Wake Up Every Day and Go to Work, You’ve Gotta Be Kidding Me?

Jonathan Morris Schwartz
5 min readOct 20, 2022

Teenagers have forever threatened to abandon the conventions of marriage, higher education, and back-breaking hard work…but now, I think they really mean it

Three teenagers about 17 years old.
Photo by Alexis Brown on Unsplash

How come everybody looked so happy in those early television sitcoms?

When I watch a rerun of the 1972 Bob Newhart Show, I’m transformed back to a profoundly simple America. A country where the average household had a black-and-white television, an 8-track cassette player, and a landline telephone.

Life seemed so quaint and sweet in that fictional sitcom based in Chicago. Bob and his wife Emily got up every day, rode the train to work, and came home at around 5:30 to their modest high-rise apartment where they had some meatloaf or baked chicken for dinner, enjoyed a book and some conversation, then went to bed around 10 pm….and just kept rinsing and repeating this daily pattern, indefinitely.

The geriatric population likes watching Bonanza or Gunsmoke for the same reason…..it reminds them of an even simpler time — before ANY modern technology. It also depicts an era when the roles of men, women, and children were solidified in Christian norms without even a hint of modern-day liberalism.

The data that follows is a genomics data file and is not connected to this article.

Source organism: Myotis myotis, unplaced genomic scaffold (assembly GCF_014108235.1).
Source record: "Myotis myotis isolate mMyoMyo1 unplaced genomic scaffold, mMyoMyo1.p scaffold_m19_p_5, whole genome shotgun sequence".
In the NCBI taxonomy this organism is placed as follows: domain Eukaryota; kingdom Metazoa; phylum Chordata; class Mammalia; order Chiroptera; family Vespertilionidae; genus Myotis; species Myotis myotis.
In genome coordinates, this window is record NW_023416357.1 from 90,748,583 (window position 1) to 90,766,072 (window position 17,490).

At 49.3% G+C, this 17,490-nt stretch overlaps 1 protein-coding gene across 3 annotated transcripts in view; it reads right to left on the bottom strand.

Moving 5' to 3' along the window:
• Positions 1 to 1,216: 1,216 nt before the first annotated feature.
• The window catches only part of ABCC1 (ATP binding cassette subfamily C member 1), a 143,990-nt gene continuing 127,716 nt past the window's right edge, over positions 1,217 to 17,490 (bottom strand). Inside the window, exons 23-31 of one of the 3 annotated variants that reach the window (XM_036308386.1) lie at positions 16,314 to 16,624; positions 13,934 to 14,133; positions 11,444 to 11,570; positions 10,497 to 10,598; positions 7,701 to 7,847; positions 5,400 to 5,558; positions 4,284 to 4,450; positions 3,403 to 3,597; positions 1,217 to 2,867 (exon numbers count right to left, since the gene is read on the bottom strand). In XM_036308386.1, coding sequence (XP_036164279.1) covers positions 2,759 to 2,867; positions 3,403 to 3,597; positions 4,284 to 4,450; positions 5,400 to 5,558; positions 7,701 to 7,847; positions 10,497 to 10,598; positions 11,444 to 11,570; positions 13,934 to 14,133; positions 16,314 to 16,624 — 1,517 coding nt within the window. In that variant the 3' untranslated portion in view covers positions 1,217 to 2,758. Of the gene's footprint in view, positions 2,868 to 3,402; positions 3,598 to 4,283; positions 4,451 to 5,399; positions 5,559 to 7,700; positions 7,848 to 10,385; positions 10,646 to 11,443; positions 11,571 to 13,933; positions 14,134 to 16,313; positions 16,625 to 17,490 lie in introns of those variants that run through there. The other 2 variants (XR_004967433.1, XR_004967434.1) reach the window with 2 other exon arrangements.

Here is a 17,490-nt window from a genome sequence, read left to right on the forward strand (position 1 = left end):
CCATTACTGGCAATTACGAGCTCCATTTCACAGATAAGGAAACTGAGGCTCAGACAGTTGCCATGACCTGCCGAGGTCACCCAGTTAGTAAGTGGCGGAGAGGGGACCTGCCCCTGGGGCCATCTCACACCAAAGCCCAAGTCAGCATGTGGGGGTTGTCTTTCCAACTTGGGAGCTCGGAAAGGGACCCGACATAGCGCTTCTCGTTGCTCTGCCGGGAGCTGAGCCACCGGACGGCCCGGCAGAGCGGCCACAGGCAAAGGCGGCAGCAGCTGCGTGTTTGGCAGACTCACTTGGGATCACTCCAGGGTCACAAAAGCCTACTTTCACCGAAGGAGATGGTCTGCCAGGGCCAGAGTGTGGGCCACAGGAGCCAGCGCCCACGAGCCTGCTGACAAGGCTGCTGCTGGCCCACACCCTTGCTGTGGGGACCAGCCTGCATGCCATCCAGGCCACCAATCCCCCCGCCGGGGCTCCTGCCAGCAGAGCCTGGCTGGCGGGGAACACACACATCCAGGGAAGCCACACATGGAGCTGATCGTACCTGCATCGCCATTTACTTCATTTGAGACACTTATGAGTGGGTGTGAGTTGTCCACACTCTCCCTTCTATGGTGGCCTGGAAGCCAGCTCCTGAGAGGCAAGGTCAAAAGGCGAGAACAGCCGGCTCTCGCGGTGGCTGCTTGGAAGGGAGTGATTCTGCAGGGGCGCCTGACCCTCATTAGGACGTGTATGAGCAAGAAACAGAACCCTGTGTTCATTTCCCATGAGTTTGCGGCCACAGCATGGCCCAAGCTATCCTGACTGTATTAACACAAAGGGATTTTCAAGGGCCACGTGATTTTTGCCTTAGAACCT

I could spend this article lamenting high housing costs, runaway inflation, the complete disregard for loyalty, and the lack of treating people the way we’d like to be treated ourselves, but you know that already.

You also know, in your gut, that a child born today into a poor or even middle-class family will not have access to the same opportunities we middle-aged and older folks did. That is not to say we don’t have tremendously successful young doctors, lawyers, businesspersons, computer scientists….and influencers….we certainly do.

Losing the Distinction between reality and fantasy

The reality for so many of us middle-agers and boomers was relatively simple: Get an education, find a spouse, work long hours, buy a home, make sacrifices for your children, retire, travel, and die.

My parents were the first generation to tell their children to find something they loved and do that for a living. They…



Jonathan Morris Schwartz

Jonathan Morris Schwartz is a speech language pathologist living in Ocala, Florida writing about love, politics, philosophy, and consciousness.